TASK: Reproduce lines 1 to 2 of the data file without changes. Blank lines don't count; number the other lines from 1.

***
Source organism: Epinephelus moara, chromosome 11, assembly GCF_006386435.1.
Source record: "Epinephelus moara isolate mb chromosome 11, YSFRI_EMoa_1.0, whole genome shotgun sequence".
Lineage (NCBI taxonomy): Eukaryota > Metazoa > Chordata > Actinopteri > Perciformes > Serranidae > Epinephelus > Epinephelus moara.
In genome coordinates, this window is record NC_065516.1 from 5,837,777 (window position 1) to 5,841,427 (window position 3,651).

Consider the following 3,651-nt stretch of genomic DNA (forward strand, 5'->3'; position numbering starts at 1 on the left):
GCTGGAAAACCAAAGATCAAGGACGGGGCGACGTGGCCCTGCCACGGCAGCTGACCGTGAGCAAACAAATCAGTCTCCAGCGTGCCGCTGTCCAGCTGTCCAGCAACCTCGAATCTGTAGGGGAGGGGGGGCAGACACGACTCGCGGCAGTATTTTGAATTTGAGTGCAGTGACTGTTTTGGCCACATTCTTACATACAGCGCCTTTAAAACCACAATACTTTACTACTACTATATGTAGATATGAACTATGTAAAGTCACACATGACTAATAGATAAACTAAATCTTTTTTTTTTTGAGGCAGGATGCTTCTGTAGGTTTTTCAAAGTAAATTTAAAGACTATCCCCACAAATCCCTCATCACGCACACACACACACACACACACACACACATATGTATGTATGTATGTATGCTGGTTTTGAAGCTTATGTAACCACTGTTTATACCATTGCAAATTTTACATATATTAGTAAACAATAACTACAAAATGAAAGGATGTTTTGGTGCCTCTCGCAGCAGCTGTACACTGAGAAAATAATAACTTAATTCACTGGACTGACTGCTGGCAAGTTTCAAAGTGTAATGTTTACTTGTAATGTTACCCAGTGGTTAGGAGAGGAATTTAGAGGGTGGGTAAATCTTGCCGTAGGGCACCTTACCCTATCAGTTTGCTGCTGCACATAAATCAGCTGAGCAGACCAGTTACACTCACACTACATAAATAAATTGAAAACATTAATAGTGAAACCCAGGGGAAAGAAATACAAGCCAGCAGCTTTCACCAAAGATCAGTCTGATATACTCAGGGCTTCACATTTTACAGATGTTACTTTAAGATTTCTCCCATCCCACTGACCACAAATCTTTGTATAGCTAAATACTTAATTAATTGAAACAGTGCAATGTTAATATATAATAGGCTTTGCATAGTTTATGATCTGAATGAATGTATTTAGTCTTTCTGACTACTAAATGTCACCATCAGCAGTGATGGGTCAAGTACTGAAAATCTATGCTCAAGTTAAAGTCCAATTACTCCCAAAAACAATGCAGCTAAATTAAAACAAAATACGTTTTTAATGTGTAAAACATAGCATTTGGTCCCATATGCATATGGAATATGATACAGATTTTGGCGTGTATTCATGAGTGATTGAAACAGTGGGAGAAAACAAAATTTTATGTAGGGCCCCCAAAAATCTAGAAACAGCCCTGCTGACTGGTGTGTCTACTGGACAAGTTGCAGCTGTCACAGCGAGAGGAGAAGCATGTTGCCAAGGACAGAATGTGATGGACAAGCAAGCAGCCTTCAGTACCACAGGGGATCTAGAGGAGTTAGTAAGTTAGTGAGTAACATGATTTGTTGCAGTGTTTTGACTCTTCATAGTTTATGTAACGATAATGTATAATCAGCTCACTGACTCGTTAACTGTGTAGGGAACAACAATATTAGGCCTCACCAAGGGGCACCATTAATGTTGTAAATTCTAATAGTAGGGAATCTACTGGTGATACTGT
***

Source organism: Epinephelus moara, chromosome 11, assembly GCF_006386435.1.
Source record: "Epinephelus moara isolate mb chromosome 11, YSFRI_EMoa_1.0, whole genome shotgun sequence".